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Secondary progressive MS

Secondary progressive MS (SPMS) is a stage of MS which comes after relapsing remitting MS for many people. With this type of MS your disability gets steadily worse. You're no longer likely to have relapses, when your symptoms get worse but then get better.

In the past, before disease modifying therapies (DMTs) came along, it took around 20 years for relapsing MS to change into secondary progressive MS. But thanks to today's MS drugs this is changing:

  • fewer people are likely to go on to secondary progressive MS
  • for people who do, it could take longer to happen

How is secondary progressive MS diagnosed?

Secondary progressive MS can be hard to diagnose. Before a neurologist will tell you you've got this kind of MS, they'll look for signs that your MS has been getting steadily worse for six months.

It's possible that, when you're first diagnosed with MS, you could be told you have secondary progressive MS. This is rare but can happen if symptoms of the relapsing phase of your MS weren't diagnosed correctly or were ignored.

Secondary progressive MS is different from primary progressive MS, which is progressive from the beginning.

What sort of changes happen when you move from relapsing to secondary progressive MS?

Usually with secondary progressive MS your disability or other symptoms gradually get worse. The old pattern of you getting relapses followed by you getting better usually comes to an end. Some people may still get relapses but they don't tend to make a full recovery afterwards.

You might notice more difficulties with getting around than before, or other symptoms might get worse. Changes can happen very slowly though. It might take some time before you and your doctor are sure you have secondary progressive MS.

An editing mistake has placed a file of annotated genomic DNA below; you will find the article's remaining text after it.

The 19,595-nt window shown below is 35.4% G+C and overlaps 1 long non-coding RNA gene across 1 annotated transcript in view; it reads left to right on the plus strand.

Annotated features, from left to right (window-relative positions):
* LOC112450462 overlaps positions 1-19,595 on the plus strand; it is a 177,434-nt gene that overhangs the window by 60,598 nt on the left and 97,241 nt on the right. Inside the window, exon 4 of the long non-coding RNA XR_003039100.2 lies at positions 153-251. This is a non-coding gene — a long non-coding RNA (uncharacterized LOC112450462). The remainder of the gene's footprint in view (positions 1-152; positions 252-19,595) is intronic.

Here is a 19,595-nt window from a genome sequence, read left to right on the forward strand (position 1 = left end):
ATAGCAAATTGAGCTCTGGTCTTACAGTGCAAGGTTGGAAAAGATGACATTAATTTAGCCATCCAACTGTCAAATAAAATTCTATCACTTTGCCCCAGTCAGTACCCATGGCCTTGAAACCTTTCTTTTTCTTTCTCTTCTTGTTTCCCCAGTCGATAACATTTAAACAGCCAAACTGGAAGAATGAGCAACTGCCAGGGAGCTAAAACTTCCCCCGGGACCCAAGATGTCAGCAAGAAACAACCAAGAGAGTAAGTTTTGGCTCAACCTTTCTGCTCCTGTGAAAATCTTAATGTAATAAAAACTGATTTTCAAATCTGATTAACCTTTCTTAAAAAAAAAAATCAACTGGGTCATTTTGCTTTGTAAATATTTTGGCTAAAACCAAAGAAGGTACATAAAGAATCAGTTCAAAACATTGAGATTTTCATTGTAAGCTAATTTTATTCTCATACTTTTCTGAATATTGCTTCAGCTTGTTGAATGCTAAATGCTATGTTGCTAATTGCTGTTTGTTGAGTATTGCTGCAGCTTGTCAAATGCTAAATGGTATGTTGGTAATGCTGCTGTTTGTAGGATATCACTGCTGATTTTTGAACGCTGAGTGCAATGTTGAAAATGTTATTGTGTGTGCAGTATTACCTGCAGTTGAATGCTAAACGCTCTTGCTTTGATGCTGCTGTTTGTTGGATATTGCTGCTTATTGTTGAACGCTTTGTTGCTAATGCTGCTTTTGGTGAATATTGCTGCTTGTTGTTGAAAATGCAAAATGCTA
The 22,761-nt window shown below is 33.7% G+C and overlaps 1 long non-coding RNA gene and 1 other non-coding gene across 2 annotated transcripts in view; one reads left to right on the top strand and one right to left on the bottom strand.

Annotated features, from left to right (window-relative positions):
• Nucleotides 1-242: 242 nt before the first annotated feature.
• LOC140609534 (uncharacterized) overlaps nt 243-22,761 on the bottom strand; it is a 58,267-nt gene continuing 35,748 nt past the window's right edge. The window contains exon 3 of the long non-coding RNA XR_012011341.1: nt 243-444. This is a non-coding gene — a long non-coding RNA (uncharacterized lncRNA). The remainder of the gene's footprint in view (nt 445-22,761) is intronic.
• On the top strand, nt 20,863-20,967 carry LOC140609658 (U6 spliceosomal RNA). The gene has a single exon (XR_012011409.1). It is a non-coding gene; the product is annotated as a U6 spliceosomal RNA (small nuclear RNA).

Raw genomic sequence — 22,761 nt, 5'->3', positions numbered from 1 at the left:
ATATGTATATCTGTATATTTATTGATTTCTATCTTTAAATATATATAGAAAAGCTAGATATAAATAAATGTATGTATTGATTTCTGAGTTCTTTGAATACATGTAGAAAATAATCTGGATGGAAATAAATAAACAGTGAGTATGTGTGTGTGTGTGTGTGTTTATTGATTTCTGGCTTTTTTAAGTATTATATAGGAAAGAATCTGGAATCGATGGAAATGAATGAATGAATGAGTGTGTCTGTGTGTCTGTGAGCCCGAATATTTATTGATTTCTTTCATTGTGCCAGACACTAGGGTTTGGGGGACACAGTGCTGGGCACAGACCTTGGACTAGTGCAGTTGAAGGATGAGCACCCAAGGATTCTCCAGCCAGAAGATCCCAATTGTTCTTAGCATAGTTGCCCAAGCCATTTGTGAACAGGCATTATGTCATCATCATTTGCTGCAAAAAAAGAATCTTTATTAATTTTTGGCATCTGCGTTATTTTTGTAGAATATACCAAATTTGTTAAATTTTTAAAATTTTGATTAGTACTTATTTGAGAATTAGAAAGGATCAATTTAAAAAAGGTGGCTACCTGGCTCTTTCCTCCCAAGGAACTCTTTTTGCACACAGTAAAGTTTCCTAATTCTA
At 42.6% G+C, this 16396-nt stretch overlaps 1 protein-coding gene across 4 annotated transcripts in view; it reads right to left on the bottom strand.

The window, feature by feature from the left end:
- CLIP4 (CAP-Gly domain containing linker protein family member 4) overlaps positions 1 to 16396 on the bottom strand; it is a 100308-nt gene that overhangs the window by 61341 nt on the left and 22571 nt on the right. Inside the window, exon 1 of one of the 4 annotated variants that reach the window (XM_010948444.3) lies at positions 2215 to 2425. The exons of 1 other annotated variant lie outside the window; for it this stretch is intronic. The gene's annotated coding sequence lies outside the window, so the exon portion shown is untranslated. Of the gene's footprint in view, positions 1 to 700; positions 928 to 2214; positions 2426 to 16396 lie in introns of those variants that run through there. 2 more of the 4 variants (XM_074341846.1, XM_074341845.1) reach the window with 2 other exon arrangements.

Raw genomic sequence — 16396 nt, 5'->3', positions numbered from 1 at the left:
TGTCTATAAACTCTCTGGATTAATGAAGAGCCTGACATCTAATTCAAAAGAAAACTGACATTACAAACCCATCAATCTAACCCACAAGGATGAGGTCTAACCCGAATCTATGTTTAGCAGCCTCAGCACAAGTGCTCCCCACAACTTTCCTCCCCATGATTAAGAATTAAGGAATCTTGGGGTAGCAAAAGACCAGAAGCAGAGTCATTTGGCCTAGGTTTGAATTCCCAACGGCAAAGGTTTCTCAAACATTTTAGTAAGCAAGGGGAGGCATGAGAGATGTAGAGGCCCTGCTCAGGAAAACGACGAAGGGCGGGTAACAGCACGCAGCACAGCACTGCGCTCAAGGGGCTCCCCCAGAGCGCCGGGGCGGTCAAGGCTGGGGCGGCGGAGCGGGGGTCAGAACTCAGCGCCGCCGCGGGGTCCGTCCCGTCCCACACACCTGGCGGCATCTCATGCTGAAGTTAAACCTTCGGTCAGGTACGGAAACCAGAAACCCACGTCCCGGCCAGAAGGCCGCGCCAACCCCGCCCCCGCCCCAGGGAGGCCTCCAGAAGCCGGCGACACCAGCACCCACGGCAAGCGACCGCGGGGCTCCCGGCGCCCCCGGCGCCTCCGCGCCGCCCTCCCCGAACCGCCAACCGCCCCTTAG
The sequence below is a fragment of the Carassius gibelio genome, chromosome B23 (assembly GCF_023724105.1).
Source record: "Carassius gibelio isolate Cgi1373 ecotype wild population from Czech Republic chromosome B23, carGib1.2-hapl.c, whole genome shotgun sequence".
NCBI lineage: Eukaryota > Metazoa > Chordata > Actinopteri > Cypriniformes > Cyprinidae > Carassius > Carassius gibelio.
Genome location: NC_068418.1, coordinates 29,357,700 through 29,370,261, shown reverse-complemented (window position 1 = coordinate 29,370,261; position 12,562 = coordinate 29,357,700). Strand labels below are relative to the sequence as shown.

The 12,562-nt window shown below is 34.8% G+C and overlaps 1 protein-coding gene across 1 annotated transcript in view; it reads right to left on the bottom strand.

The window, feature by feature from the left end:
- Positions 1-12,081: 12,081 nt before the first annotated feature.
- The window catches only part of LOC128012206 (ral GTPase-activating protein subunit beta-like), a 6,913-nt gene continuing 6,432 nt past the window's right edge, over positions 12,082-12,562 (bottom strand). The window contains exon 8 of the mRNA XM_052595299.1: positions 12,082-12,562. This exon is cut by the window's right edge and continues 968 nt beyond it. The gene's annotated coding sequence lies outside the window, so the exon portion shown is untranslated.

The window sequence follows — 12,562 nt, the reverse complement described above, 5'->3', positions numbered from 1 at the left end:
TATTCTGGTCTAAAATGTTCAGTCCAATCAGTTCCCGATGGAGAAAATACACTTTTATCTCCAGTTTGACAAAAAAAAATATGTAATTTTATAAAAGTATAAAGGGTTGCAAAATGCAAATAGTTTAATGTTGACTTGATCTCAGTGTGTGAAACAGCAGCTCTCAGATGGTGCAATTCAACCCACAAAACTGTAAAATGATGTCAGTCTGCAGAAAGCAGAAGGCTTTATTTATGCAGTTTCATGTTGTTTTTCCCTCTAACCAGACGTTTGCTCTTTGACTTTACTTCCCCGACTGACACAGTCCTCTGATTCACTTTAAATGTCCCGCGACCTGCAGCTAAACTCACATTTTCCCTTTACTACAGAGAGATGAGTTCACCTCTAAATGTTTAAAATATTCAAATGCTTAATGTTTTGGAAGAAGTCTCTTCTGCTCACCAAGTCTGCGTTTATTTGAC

Everyone's MS is different - even if someone else has secondary progressive MS, they're likely to be affected in an individual way.

Can you still get relapses with secondary progressive MS?

Some people still get relapses when their MS becomes secondary progressive. That can make it harder to work out whether your MS is relapsing remitting or secondary progressive.

If you do have relapses, recovery can take some time. It can be hard to tell whether symptoms are due to your MS progressing (getting steadily worse). If they are, these symptoms might not go away. But if your symptoms are the lingering effect of a relapse, they might go with time.

Managing secondary progressive MS

There's many ways to manage your symptoms, including drug treatments, physiotherapy and exercise.

Steroids

If you have secondary progressive MS with relapses, they can be treated with steroids.

Find out more about managing relapses

Disease modifying therapies

If you have secondary progressive MS and you still get relapses, or inflammation on your MRI scans, there's two DMTs available: a beta interferon (Extavia) and siponimod (Mayzent).

If you think they could help you, ask your neurologist, MS nurse or GP for more details.

HSCT

HSCT, also known as stem cell therapy may be able to help some people with progressive MS who still have active inflammation (either relapses or lesions on an MRI).

But it can’t regrow nerves or repair damaged myelin. So it can’t help people with advanced progressive MS who don't have relapses or show signs of inflammation on an MRI.

What support can I get?

You're not alone. Our MS Helpline team can help you answer all your questions about secondary progressive MS, including ones about financial support.

We also have a progressive MS booklet you can download.

And you can find support on our forum and through our network of local groups